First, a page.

—Fabian, Ventura, California
As a dietitian, I often field questions asking whether certain foods are “good” or “bad.” I’m going to challenge you to move beyond these labels because eating is complex, and so is food.
Nutritionally, meat is a great source of protein, iron, zinc, and B vitamins. When people express health concerns about eating meat, they usually mean “red” meat (i.e., any animal besides seafood, poultry, or game birds—this includes beef, pork, lamb, goat, and bison). Products like sausage, salami, and bacon are referred to as processed red meat that has been cured, salted, or smoked.
The research is a little mixed on how red meat can affect you. Based on the science, you can make your own informed decision about whether you want to cut out red meat:
Meat may affect heart health—but we’re unsure
Most of the fat in red meat is saturated fat, the kind long believed to raise LDL cholesterol (the bad kind) and contribute to deaths from heart disease. However, study results are mixed on this.
Two studies published in 2016 looked at whether replacing saturated fat with unsaturated fat from plant oils reduced cholesterol and mortality. In one study published in JAMA Internal Medicine, Harvard researchers found that this substitution was associated with lower cholesterol and lower risk of death from heart disease. The other study, published in the BMJ, found no association with mortality despite lower cholesterol levels. So with respect to its fat content, the connection between red meat and heart health is still unclear.
What about cancer?
Red meat is one source of heme iron, which is the form of iron most easily absorbed and used by our bodies. Heme iron has many benefits, but it does play a role in the formation of certain carcinogenic (cancer-causing) chemicals. High-temperature cooking like grilling and frying can increase production of these compounds. Processing meat by adding nitrates or smoking does too—even more so, in fact.
In 2015, the World Health Organization (WHO) released a report on red meat where researchers analyzed 800 studies looking at the relationship between meat consumption and cancer. While they found sufficient evidence that processed red meat is carcinogenic, they only found limited evidence that non-processed red meat is carcinogenic.
This sounds scary, but it’s also important to keep in mind the level of risk compared to other health behaviors. WHO reported that people who eat one hot dog’s worth of processed meat per day have an estimated 18 percent increased risk of developing colorectal cancer. By comparison, smokers are 15–30 times more likely to get lung cancer than nonsmokers, a 1,500–3,000 percent increased risk, according to the Centers for Disease Control and Prevention. In other words, some unhealthy habits, such as smoking, have a much greater impact on cancer risk than eating meat.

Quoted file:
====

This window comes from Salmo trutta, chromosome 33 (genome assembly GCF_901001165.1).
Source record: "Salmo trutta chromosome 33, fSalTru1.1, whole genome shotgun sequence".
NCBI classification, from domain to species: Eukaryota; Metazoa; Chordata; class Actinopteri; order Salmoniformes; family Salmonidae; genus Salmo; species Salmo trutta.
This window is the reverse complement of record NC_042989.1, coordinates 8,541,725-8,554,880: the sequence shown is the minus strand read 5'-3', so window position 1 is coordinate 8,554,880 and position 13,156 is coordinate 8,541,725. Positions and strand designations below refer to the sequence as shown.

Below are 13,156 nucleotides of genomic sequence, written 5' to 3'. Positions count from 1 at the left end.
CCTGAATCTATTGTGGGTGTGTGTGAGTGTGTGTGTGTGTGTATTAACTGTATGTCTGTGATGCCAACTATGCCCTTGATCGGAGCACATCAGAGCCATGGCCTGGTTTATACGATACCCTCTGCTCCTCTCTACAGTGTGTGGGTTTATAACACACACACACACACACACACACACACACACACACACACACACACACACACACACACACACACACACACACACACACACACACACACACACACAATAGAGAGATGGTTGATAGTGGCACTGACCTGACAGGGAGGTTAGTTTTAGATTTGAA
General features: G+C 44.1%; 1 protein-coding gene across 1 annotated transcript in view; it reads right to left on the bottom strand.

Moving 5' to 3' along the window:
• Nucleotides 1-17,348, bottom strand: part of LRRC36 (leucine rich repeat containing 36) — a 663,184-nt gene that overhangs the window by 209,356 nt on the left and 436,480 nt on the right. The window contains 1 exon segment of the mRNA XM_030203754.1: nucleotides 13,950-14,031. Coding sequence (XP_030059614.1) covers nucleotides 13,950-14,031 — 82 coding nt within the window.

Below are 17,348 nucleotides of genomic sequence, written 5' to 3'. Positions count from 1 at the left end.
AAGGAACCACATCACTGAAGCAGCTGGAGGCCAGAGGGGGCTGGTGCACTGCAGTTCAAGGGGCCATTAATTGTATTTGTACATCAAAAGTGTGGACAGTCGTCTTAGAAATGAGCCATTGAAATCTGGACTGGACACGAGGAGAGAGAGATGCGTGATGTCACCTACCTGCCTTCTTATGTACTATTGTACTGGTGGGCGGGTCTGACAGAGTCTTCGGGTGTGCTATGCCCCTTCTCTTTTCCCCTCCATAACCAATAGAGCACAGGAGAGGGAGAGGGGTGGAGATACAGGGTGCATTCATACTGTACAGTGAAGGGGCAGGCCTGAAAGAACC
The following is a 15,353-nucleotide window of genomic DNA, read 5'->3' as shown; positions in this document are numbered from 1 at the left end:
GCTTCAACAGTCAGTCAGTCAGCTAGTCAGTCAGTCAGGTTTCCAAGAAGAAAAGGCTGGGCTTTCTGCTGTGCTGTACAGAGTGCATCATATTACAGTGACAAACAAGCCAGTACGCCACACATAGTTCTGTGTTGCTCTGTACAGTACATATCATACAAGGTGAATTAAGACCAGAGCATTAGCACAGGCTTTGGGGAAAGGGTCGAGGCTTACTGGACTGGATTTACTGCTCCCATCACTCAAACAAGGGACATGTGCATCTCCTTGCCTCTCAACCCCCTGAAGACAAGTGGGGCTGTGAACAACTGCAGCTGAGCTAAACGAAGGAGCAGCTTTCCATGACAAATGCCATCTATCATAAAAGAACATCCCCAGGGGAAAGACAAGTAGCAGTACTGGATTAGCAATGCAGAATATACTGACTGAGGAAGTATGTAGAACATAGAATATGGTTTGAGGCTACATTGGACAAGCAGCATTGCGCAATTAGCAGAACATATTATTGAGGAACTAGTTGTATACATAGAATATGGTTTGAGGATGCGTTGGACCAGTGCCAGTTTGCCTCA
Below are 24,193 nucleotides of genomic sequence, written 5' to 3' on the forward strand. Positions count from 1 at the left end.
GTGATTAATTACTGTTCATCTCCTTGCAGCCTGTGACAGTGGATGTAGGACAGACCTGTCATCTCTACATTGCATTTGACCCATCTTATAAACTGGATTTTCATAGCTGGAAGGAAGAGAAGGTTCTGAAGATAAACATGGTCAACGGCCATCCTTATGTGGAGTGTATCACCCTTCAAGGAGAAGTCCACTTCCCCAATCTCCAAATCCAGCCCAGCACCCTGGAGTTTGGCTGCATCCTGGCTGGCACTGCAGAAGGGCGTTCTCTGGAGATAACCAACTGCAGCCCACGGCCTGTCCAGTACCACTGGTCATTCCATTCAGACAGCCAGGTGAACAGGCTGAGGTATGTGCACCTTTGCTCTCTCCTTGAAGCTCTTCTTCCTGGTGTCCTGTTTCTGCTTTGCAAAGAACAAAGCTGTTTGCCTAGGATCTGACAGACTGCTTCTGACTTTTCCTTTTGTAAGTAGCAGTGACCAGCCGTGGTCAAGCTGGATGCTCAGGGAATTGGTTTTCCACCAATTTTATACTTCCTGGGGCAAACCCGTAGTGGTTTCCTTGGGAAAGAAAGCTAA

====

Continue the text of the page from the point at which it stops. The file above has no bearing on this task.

What this means for how you eat
Most experts agree that you don’t have to eliminate red meat in order to eat healthfully. You can honor both your body and your preferences. Here’s how you can do that:
Try alternative proteins.
If you’re a real carnivore, consider challenging yourself to experiment with other types of protein at least a few times per week. For example, try a black bean or salmon burger instead of ground beef. Get curious and branch out!
Revisit how you think of processed meats.
Bacon, cold cuts, jerky, and other processed meats can be “fun foods” to enjoy on occasion. Try thinking of them more like flavorful condiments that enhance a dish rather than the main attraction. For example, toss a bit of crisped bacon into sautéed green beans, and you might find yourself reaching for green beans a little more often.
Add more healthy food to your diet.
Complement your protein choices with whole grains and colorful fruits and vegetables. Cruciferous veggies such as broccoli, kale, cabbage, and Brussels sprouts are especially rich in cancer-fighting nutrients.
Think about the big picture.
What you eat is very important to your overall health. However, other lifestyle behaviors, like avoiding smoking and staying active, are equally important.Article sources
Centers for Disease Control and Prevention. (n.d.). What are the risk factors from lung cancer? Retrieved from https://www.cdc.gov/cancer/lung/basic_info/risk_factors.htm
Harvard T. H. Chan School of Public Health. (2015). WHO report says eating processed meat is carcinogenic: Understanding the findings. Retrieved from https://www.hsph.harvard.edu/nutritionsource/2015/11/03/report-says-eating-processed-meat-is-carcinogenic-understanding-the-findings/
Harvard T. H. Chan School of Public Health. (2016). Higher consumption of saturated fats linked with lower mortality. [Press release]. Retrieved from https://www.hsph.harvard.edu/news/press-releases/higher-consumption-of-unsaturated-fats-linked-with-lower-mortality/
Ramsden, C. E., Zamora, D., Maichrzak-Hong, S., Faurot, K. R., et al. (2016). Re-evaluation of the traditional diet-heart hypothesis: Analysis of recovered data from Minnesota Coronary Experiment (1968–1973). BMJ, 353. doi: https://doi.org/10.1136/bmj.i1246
World Health Organization International Agency for Research on Cancer. (2015). Q&A on the carcinogenicity of the consumption of red meat and processed meat. IARC Monographs on the Evaluation of Carcinogenic Risks to Humans, 114. Retrieved from https://www.iarc.fr/en/media-centre/iarcnews/pdf/Monographs-Q&A_Vol114.pdf